|FOR IMMEDIATE RELEASE||Contact: Dr. Laurie Marker, Cheetah@iway.na
(+264) (0)67 306225 or (+264) (0)811247887 in Namibia or
Susan Yanetti, firstname.lastname@example.org, (202) 716-7756 in the USA
Cheetah Conservation Fund Celebrates 25th Anniversary and Announces Plans for Two-Part Cheetah Summit in 2015
OTJIWARONGO, Namibia (17 March, 2015) – Cheetah Conservation Fund (CCF), the longest-running cheetah conservation program in existence, marks its 25th anniversary in July. Dr. Laurie Marker, CCF Founder and Executive Director, today announced plans to hold the first of a two-part Cheetah Summit for Long-term Strategic Planning 18-20 July at CCF’s field headquarters in Otjiwarongo to commemorate this milestone achievement. The summit is themed Changing the World to Save the Cheetah, which also serves as the theme for all CCF anniversary celebration activities taking place throughout the calendar year, including the organisation’s 25th Anniversary Gala to be held 17 July in Windhoek.
“We are very excited about the Cheetah Summit, which will examine the complex web of social, economic and environmental problems surrounding the cheetah conservation crisis”, said Dr. Marker. “The human population in sub-Saharan Africa is expected to double by 2050, which will dramatically increase demands on the food supply. This, together with the effects of global climate change, will place additional pressure on the land and exacerbate human-wildlife conflict, which together with habitat loss, are the greatest threats to cheetah survival. We need to put into place a tactical response plan now if the cheetah is to have hope for a future”.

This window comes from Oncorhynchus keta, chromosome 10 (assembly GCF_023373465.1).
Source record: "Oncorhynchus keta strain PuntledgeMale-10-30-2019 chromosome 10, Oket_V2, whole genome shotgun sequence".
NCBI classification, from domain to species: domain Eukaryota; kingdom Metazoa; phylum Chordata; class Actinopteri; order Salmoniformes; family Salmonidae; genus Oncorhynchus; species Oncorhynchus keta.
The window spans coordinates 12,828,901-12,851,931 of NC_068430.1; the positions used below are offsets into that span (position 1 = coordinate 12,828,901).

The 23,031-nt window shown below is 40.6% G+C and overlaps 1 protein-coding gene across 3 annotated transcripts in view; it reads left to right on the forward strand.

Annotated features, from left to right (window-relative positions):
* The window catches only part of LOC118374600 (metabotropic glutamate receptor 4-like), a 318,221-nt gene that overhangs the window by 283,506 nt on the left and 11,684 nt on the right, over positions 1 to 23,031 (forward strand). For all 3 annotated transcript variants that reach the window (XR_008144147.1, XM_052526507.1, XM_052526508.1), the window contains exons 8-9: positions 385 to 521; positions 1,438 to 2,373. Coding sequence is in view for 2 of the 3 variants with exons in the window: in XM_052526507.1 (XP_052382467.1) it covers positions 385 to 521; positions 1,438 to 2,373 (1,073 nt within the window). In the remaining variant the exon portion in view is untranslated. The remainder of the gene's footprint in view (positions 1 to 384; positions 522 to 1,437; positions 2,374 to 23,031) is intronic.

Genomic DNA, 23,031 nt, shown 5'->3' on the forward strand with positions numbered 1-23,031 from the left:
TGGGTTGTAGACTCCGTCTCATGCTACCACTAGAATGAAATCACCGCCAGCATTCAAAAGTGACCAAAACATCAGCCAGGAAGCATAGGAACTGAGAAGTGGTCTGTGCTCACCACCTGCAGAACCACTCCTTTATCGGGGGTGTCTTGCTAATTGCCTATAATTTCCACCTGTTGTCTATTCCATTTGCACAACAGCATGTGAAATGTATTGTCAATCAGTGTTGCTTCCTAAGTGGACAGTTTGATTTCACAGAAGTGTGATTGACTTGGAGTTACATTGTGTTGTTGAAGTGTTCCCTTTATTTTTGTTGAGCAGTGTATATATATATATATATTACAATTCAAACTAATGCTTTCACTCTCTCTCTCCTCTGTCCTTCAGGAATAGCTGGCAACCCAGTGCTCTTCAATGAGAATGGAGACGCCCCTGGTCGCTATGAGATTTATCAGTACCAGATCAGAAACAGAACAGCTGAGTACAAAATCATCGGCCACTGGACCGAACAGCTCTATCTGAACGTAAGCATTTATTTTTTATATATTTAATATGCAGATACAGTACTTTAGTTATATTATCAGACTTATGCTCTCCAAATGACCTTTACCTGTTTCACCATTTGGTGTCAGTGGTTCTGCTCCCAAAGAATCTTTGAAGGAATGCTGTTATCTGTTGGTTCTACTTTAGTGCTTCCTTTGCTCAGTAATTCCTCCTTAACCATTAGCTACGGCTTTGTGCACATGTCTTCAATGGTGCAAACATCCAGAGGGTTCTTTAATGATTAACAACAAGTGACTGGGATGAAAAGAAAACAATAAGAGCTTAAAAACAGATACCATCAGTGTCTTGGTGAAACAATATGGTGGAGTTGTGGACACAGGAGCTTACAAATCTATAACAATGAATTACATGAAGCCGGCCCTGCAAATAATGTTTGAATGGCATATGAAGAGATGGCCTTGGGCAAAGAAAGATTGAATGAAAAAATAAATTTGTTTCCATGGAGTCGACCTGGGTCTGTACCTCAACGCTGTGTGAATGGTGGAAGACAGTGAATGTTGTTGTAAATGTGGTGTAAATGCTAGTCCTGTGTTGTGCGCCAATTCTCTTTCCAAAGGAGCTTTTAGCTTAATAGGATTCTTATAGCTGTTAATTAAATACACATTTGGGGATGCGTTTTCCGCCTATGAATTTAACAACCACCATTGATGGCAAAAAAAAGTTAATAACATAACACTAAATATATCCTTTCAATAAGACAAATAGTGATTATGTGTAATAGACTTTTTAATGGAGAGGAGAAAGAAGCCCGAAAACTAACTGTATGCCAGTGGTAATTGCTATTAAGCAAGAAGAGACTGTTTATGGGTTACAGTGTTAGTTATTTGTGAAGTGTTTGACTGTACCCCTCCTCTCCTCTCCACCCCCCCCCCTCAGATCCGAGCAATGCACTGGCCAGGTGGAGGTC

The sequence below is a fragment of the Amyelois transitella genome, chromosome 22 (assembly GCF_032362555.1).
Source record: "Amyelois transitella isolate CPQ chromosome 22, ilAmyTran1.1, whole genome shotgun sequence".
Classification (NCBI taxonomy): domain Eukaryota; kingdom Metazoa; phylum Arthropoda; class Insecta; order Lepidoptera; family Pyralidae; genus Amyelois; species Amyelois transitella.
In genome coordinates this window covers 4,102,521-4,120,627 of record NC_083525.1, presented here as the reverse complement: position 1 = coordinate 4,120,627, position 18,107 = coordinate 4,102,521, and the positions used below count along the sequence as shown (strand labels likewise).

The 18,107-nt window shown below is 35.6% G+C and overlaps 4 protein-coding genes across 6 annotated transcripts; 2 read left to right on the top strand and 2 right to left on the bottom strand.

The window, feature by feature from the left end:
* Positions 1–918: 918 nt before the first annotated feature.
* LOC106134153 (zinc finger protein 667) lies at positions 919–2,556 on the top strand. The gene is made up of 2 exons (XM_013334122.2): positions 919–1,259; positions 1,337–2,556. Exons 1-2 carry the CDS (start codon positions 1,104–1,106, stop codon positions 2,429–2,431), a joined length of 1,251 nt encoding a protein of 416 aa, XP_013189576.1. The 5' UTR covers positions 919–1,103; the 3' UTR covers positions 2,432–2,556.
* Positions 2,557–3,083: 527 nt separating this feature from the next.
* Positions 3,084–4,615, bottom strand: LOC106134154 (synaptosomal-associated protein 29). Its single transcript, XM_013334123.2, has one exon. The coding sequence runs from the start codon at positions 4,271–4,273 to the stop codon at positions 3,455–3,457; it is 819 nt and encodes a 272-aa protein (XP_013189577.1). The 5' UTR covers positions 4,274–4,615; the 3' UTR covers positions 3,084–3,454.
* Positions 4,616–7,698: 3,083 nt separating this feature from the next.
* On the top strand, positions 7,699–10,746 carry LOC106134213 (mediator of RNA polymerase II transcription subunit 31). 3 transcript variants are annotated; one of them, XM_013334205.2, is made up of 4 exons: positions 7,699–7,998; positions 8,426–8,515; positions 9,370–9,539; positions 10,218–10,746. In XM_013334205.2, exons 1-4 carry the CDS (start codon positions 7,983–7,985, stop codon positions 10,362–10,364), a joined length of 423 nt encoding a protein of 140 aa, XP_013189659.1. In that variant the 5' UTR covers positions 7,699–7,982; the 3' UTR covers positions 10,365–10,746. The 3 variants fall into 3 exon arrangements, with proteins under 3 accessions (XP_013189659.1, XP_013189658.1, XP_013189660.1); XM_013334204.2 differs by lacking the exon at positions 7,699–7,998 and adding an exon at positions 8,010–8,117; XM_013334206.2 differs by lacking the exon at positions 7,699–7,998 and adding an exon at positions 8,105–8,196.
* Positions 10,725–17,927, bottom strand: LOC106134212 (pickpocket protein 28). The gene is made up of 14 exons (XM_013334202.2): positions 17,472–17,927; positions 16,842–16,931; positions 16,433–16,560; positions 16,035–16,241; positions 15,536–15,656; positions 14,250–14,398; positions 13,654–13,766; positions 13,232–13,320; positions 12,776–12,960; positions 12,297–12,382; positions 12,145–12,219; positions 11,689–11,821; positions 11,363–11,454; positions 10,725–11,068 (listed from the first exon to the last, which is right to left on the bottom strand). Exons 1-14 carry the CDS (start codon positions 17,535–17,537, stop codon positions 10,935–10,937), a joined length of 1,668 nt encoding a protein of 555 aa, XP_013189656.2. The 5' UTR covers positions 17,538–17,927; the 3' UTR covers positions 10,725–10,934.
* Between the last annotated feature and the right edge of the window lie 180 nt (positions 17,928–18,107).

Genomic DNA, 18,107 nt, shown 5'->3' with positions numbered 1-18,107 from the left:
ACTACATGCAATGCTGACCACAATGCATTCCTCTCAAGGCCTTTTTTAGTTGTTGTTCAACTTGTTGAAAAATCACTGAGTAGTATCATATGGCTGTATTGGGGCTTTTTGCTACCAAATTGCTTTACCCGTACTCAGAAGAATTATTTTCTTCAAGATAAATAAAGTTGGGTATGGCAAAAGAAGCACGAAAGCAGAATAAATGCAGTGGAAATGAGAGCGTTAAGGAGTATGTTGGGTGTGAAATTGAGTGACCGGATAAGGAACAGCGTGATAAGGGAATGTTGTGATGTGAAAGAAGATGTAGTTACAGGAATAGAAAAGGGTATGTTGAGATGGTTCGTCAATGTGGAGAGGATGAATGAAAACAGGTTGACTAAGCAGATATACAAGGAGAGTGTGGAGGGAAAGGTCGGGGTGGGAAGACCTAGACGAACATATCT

Cheetahs are Africa’s most endangered big cats, with only an estimated 10,000 remaining in the wild. CCF Board Members and Trustees from the U.S. and Namibia and delegates from CCF’s international affiliates and collaborative organizations in the UK, Canada, Belgium, Australia, Italy, the Netherlands, Germany and France, will meet in Otjiwarongo in July to take part in the first meeting. The second session will be held in Washington, D.C. later this year and will bring together some of the best minds in science, ecology and conservation biology with representatives from zoos and academic institutions, government officials and international business executives to develop the response plan.
Launched in 1990 in a borrowed farmhouse as a non-profit foundation with the goal of working with local communities on whose land the cheetah lives, and developing solutions to live with cheetahs, CCF has grown into a world-class research, education and conservation institution that now serves as a model for predator conservation programmes everywhere. Under the leadership of Dr. Marker, CCF has become a driving force in conservation, recognized for applying a science-based, holistic approach that carefully balances the needs of both people and wildlife sharing the same ecosystems.
CCF has made significant impact on the cheetah conservation crisis over the past 25 years, including:
“I would like to extend an open invitation to any person interested in seeing the cheetah in its natural habitat to visit us in Namibia”, said Dr. Marker. “By witnessing the work we do and sharing it with your friends and families, you will play a vital role in saving the cheetah”.
CCF facilities are open to the public every day from 8 a.m. to 5 p.m. except 25 December.